Change Leadership For Operational Excellence: The Toyota Way
Posted in Operations & IT Articles, Total Reads: 3312
, Published on 08 September 2012
Operational Excellence has many definitions. According to one such definition, operational excellence is “when each employee can see the flow of value to the customer and fix that flow when it breaks down” (Kevin Duggan, 2007). This definition explains that when employees are able to relate operational performance to business process and are capable enough to fix any issues without supervisor intervention, operational excellence is achieved.
Operational excellence was initially relevant to manufacturing sector, however, it is now applied across industries. Several models have been designed to achieve operational excellence. Some of these models are Business Process Reengineering, Total Quality Management, Six Sigma and Lean Manufacturing. Companies which apply these models in their operations achieve better results than before.
The question then is, if all such information is publically available then shouldn’t all companies achieve operational excellence? This would mean that all companies should be market leaders. This question can be answered taking American automobile sector into consideration. Toyota was late entrant in a market of existing majors such as Ford, general Motors and Chrysler (Chrysler was shed due to a failed merger with Daimler from Germany).
Toyota used its Toyota Production system to achieve operational excellence and started its successful journey in American automobile sector. Soon after a lot of research was done on models to achieve operational excellence, other companies implemented their own models. Systems like the Ford Production System, the Chrysler Operating System, and the GM Global Manufacturing System came into picture. Ideally, all the companies should have gained from the implementation. But that did not happen and Toyota’s profits were soaring while the others had to suffer losses.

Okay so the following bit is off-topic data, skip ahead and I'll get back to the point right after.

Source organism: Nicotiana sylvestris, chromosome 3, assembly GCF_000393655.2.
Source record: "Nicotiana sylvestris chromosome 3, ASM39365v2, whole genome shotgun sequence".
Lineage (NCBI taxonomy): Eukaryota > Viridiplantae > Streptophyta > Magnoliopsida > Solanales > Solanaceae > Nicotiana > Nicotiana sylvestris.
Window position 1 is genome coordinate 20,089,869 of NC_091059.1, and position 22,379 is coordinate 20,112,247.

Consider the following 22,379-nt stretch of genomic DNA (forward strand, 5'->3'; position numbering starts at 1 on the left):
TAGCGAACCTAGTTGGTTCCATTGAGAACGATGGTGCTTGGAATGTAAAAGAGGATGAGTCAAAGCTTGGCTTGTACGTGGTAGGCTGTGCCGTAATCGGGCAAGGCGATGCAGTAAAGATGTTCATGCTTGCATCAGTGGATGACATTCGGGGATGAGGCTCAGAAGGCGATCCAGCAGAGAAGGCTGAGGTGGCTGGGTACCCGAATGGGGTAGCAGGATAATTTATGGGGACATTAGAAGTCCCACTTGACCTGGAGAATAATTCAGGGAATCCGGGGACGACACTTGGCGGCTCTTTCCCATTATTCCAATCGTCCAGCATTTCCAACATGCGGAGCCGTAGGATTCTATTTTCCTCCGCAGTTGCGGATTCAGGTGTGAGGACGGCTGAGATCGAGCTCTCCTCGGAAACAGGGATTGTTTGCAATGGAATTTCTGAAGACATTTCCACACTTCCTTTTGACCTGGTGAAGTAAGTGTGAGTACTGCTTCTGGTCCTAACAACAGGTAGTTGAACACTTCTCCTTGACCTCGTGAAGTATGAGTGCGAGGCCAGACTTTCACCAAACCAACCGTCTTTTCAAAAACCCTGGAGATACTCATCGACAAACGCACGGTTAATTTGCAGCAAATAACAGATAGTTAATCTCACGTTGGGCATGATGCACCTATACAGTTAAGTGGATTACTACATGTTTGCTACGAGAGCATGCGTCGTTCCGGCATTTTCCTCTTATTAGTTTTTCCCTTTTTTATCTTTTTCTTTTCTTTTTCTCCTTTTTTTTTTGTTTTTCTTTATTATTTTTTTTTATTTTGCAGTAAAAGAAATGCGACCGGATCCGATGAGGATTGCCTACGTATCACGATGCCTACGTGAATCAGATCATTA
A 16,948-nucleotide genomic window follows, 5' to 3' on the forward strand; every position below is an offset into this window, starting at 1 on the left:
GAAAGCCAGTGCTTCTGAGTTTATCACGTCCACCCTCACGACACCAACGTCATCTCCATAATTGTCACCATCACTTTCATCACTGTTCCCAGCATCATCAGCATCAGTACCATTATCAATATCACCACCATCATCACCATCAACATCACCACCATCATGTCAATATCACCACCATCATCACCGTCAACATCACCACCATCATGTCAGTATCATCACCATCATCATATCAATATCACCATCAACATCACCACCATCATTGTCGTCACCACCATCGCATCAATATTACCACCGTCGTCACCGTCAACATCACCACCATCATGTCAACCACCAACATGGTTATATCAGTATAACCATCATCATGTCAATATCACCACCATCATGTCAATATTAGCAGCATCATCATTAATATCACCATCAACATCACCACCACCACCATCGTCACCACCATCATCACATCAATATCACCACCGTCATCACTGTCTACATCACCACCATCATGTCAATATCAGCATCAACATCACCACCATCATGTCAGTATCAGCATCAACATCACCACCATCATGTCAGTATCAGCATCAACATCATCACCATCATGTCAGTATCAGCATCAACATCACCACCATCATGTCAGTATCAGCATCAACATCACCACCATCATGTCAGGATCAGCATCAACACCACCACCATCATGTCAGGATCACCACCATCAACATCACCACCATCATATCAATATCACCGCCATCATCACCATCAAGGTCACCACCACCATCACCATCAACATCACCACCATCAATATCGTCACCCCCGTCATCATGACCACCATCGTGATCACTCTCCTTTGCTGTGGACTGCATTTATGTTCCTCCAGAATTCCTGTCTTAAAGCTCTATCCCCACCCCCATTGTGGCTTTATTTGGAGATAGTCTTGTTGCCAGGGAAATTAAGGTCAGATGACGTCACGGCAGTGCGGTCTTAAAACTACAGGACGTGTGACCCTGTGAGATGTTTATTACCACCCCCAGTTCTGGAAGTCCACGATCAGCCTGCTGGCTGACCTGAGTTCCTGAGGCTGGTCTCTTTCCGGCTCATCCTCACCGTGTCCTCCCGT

By March 2007, Toyota had a net income of $13 billion while the competitors GM incurred a loss of over $12 billion and Ford $2 billion. The companies definitely improved after implementation of new systems, but they were not at same level as of Toyota. Thus the assumption, operational excellence translates to business value creation, is incomplete.
Change Leadership at Toyota
Toyota’s success is not just associated with the Toyota Production System, but how it evolves. Toyota differentiates itself from other automobile manufacturers in how employees participate in improving the quality. Ken Kreafle worked in Georgetown plant for Toyota’s paint shop. He explains one major difference in conventional American managerial approach and the Toyota way. A senior manager from Toyota was going to visit his plant. He instructed the employees to get the vehicle with the best paint job and highlight it separately in the plant to be shown to the senior manager. It is common to highlight the best piece of work in America to the managers to please them for quality.